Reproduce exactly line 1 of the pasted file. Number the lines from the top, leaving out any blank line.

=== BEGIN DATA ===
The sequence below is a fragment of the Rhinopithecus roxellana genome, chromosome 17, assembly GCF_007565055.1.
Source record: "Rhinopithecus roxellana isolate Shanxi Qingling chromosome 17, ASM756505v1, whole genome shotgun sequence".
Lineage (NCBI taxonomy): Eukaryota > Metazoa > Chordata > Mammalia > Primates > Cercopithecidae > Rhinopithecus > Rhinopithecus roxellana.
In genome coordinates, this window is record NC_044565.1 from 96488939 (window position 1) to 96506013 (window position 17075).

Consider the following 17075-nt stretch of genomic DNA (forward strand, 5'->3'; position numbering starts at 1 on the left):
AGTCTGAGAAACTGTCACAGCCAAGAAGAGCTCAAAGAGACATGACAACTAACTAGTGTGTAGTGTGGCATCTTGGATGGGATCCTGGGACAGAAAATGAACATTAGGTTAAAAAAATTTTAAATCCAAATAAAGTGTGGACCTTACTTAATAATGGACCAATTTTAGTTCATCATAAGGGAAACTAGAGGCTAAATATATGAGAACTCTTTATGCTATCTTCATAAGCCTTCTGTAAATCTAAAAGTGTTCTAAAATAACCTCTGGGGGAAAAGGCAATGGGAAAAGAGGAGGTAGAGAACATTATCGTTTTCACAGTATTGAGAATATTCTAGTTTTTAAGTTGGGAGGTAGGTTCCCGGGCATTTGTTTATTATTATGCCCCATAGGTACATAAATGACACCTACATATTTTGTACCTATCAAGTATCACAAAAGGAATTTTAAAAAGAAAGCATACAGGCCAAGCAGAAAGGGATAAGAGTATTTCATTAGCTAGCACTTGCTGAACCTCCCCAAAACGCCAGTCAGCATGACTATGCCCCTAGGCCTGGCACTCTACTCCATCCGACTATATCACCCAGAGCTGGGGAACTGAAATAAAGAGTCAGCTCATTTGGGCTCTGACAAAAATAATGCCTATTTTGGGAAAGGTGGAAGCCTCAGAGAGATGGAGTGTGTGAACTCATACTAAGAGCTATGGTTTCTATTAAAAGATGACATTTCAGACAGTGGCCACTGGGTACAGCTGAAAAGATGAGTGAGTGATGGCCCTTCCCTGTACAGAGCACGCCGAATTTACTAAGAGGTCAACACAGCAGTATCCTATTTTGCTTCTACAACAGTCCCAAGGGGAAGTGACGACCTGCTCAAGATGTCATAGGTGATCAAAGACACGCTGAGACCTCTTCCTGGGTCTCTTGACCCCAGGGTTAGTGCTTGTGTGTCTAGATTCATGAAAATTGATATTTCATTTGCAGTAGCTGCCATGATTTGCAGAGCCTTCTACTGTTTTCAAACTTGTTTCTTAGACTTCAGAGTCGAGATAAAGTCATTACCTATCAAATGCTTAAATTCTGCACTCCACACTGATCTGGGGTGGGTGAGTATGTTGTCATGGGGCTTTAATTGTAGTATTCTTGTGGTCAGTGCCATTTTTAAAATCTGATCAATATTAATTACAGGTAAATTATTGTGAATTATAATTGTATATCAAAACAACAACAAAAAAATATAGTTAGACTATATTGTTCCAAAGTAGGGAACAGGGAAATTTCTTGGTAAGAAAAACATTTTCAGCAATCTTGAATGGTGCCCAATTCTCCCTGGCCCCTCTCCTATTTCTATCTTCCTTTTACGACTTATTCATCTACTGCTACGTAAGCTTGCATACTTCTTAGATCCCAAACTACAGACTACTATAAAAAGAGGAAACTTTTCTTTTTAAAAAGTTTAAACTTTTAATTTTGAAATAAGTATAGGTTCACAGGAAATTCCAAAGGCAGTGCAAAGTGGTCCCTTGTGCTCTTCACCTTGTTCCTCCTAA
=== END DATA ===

The sequence below is a fragment of the Rhinopithecus roxellana genome, chromosome 17, assembly GCF_007565055.1.